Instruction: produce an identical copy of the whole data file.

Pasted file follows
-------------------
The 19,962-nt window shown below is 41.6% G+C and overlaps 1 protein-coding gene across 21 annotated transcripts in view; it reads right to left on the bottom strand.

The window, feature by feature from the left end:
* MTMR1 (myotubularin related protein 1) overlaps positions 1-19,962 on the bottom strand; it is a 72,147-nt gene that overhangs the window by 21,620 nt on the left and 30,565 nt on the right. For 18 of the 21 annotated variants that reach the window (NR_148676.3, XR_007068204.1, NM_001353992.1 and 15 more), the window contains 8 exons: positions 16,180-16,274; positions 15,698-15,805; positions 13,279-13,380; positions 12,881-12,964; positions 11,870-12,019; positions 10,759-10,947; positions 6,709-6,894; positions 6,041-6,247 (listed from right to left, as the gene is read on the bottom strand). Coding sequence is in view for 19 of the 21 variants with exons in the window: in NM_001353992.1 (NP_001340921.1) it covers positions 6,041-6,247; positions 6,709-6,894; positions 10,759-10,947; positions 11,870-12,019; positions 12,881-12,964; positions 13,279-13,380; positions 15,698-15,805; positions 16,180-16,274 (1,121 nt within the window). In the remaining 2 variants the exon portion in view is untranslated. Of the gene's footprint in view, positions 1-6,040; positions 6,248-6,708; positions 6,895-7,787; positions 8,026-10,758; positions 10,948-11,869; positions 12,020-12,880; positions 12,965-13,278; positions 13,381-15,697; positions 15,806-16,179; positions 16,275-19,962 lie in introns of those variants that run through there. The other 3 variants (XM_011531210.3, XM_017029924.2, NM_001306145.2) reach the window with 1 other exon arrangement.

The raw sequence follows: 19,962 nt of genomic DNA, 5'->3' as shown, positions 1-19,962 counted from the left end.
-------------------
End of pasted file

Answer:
The 19,962-nt window shown below is 41.6% G+C and overlaps 1 protein-coding gene across 21 annotated transcripts in view; it reads right to left on the bottom strand.

The window, feature by feature from the left end:
* MTMR1 (myotubularin related protein 1) overlaps positions 1-19,962 on the bottom strand; it is a 72,147-nt gene that overhangs the window by 21,620 nt on the left and 30,565 nt on the right. For 18 of the 21 annotated variants that reach the window (NR_148676.3, XR_007068204.1, NM_001353992.1 and 15 more), the window contains 8 exons: positions 16,180-16,274; positions 15,698-15,805; positions 13,279-13,380; positions 12,881-12,964; positions 11,870-12,019; positions 10,759-10,947; positions 6,709-6,894; positions 6,041-6,247 (listed from right to left, as the gene is read on the bottom strand). Coding sequence is in view for 19 of the 21 variants with exons in the window: in NM_001353992.1 (NP_001340921.1) it covers positions 6,041-6,247; positions 6,709-6,894; positions 10,759-10,947; positions 11,870-12,019; positions 12,881-12,964; positions 13,279-13,380; positions 15,698-15,805; positions 16,180-16,274 (1,121 nt within the window). In the remaining 2 variants the exon portion in view is untranslated. Of the gene's footprint in view, positions 1-6,040; positions 6,248-6,708; positions 6,895-7,787; positions 8,026-10,758; positions 10,948-11,869; positions 12,020-12,880; positions 12,965-13,278; positions 13,381-15,697; positions 15,806-16,179; positions 16,275-19,962 lie in introns of those variants that run through there. The other 3 variants (XM_011531210.3, XM_017029924.2, NM_001306145.2) reach the window with 1 other exon arrangement.

The raw sequence follows: 19,962 nt of genomic DNA, 5'->3' as shown, positions 1-19,962 counted from the left end.